You don't have to go trick-or-treating to take advantage of The Pension Protection Act of 2006. This legislation temporarily modifies required minimum distribution rules, giving taxpayers something better than candy: cash.

How does it work? If taxpayers make "qualified charitable distributions" of $100,000 or less from a Roth or traditional IRA, the distributions are excluded from gross income for 2006 and 2007. No gross income means no taxes.

This exclusion applies solely to taxpayers who are 70 1/2 by the date of the distribution. Only distributions from Roth and traditional IRAs qualify; distributions from other retirement plans are excluded. But be careful, since not all charities qualify. Donor-advised funds and supporting organizations do not qualify, even if the supporting organization is maintained by a qualified charity. The qualified charitable distribution cannot be directed toward any type of charitable gift annuity or charitable trust, nor can there be any "quid pro quo" arrangements between the donor and the recipient. And remember not to have those checks sent directly to you. Simply endorsing the check to the charity will not pass muster, since the IRS will view that as constructive receipt.

This legislation, also known as an IRA Charitable Rollover, has the potential to eliminate the tax friction that occurs when a taxpayer uses distributions from an IRA to make a charitable contribution. Seniors with other income sources often find that a required minimum distribution affects the taxation of Social Security benefits, the deductibility of medical expenses, and the phase-out of itemized deductions, while increasing the application of the alternative minimum tax. Boo! That's scary! But with the new law, charitable giving should be much easier now.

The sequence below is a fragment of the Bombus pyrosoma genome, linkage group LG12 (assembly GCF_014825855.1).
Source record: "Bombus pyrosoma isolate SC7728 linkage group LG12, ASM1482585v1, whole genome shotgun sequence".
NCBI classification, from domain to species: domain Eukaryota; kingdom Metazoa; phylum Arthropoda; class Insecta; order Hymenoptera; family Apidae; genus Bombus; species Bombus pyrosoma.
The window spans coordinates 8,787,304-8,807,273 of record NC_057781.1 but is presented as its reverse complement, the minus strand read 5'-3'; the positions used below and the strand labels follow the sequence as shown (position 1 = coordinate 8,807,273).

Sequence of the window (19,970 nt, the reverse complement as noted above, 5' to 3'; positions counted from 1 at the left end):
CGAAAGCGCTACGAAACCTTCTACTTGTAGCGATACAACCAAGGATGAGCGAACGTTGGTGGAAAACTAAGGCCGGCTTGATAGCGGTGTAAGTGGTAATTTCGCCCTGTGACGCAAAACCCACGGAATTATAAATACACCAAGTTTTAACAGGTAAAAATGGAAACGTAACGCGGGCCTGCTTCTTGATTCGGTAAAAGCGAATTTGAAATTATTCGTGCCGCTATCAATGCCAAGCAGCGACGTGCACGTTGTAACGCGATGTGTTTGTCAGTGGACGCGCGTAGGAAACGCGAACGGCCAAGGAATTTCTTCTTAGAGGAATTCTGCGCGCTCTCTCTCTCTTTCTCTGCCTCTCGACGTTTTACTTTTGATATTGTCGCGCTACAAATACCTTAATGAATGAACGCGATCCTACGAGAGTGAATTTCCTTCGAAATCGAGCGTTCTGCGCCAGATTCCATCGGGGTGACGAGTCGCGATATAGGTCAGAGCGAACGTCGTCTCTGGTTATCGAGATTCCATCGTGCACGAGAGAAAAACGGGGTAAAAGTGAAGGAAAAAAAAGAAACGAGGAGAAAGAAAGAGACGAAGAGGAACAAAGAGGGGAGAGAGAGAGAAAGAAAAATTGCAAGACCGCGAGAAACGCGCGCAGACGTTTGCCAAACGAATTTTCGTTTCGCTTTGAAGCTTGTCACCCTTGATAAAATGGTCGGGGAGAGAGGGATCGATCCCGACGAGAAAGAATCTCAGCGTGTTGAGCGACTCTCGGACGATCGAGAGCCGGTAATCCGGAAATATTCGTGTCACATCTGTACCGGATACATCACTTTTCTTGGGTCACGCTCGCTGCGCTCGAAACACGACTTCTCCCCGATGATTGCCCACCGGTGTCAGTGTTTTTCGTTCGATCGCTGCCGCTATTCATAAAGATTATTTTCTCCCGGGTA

The technical language is quite clear: The onus will be on the taxpayer to establish sufficient substantiation from the charity. Contact the charity prior to making the distribution, and make sure your IRA custodian identifies you as the donor. Be aware that the distribution process will be at the discretion of the plan custodians. They may limit the number of charities to which you can contribute, or require a minimum amount per charity.

Non-itemizers with a charitable intent will get the biggest treat from this new law -- a tax break, at last. With proper planning, taxpayers can use a charitable IRA rollover to direct pre-tax money to a charity with the net effect of lower taxes. Sweet.

Charitable IRA rollovers are brand new, so discuss your situation with a financial professional who is familiar with this new legislation.

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Fool contributor Buz Livingston, CFP, appreciates your feedback. He believes investors benefit from professional advice, and he enjoys kayaking in the Gulf of Mexico.

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